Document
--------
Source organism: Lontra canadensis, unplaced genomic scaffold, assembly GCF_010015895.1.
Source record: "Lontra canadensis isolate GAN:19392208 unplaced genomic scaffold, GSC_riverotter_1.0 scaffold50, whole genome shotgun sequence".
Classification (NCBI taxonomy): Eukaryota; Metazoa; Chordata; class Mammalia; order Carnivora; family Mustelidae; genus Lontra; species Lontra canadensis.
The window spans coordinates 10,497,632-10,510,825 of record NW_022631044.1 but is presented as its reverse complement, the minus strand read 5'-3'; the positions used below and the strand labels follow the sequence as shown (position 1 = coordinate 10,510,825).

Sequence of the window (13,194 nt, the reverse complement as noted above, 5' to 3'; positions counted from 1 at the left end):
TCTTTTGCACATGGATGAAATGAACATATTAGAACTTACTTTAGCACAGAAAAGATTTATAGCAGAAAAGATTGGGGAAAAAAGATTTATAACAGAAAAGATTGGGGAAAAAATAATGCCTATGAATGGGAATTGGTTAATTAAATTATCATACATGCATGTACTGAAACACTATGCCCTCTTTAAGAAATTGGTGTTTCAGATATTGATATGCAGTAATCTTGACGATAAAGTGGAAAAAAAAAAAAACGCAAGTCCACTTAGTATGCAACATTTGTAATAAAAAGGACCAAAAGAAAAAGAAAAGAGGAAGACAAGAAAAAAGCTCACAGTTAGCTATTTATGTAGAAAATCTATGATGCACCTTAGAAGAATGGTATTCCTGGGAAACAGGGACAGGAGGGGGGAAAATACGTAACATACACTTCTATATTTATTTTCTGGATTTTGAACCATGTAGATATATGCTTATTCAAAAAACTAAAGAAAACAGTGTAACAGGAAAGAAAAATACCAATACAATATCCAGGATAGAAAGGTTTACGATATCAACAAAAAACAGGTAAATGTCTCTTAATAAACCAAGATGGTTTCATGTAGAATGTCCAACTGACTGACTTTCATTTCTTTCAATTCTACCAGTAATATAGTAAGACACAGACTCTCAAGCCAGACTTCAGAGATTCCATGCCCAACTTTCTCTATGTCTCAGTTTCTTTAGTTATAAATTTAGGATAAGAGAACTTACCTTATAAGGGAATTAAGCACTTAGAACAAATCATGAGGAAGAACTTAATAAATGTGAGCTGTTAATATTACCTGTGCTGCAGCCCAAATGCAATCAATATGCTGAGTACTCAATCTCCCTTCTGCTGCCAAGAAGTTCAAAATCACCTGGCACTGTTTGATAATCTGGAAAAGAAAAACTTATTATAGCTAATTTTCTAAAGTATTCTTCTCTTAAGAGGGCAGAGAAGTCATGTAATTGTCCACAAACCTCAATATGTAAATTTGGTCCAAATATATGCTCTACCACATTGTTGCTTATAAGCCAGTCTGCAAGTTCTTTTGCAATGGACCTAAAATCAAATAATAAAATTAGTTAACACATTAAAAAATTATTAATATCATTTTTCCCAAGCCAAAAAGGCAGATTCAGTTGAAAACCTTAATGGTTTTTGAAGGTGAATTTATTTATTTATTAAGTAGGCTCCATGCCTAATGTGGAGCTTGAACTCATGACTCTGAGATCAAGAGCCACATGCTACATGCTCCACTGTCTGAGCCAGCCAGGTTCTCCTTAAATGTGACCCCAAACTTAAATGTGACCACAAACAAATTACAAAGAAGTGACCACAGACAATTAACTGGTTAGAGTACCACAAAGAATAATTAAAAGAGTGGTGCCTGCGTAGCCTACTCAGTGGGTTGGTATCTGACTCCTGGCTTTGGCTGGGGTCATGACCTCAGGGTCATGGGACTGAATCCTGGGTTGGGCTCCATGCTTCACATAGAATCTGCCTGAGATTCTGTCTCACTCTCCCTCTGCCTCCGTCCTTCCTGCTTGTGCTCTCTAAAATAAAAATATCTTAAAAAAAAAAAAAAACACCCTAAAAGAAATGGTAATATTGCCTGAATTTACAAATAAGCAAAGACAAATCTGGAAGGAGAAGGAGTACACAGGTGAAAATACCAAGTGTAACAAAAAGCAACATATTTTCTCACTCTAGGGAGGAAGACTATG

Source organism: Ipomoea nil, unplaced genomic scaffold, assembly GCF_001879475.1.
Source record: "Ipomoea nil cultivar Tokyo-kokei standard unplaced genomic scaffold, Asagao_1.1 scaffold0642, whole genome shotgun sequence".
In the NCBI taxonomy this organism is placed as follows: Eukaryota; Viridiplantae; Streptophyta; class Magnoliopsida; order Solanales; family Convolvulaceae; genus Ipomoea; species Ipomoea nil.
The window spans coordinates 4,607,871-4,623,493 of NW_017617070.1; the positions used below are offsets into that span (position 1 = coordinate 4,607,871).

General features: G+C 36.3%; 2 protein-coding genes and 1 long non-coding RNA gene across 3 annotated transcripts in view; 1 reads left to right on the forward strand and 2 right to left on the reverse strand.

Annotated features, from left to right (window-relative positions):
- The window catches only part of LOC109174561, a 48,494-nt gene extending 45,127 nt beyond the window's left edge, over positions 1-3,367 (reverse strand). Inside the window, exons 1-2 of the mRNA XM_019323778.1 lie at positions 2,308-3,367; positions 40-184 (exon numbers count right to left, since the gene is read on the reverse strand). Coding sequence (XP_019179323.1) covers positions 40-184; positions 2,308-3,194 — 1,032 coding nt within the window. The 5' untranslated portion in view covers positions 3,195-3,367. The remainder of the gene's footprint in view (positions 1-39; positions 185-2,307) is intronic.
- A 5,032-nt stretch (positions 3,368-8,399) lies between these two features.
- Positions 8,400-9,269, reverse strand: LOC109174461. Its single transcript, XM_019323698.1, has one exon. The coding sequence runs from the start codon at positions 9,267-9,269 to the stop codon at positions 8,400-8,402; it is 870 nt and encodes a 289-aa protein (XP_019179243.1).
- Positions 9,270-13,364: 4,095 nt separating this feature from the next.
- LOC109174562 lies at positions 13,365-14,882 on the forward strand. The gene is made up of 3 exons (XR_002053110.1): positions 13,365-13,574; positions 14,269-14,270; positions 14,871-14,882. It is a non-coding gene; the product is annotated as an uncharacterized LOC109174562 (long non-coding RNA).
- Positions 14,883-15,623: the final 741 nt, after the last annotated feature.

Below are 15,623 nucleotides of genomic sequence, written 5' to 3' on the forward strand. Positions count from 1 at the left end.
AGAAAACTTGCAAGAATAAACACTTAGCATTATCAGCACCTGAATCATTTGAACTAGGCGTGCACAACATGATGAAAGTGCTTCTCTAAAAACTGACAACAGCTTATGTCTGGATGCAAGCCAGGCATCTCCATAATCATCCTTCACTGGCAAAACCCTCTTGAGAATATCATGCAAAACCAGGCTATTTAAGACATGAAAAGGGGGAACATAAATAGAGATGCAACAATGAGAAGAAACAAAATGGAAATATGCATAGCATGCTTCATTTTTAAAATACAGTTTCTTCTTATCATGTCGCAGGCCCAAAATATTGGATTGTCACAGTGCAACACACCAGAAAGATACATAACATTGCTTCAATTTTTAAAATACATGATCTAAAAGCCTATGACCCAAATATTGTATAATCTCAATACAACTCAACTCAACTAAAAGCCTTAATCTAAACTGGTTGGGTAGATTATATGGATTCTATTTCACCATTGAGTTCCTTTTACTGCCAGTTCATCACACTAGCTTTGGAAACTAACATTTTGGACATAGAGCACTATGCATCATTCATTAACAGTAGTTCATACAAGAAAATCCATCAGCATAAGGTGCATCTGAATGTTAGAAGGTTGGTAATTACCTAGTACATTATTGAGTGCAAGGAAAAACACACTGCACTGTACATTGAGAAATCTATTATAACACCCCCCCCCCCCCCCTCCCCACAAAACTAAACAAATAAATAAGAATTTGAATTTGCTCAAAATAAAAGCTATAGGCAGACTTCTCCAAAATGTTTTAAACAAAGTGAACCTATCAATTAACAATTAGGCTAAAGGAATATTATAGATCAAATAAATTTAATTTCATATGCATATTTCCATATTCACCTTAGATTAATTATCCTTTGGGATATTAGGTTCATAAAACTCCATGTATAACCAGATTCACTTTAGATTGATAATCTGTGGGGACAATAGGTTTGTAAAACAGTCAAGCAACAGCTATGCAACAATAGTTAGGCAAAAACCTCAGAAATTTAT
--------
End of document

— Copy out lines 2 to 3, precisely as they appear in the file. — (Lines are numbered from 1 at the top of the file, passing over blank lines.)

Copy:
Source record: "Lontra canadensis isolate GAN:19392208 unplaced genomic scaffold, GSC_riverotter_1.0 scaffold50, whole genome shotgun sequence".
Classification (NCBI taxonomy): Eukaryota; Metazoa; Chordata; class Mammalia; order Carnivora; family Mustelidae; genus Lontra; species Lontra canadensis.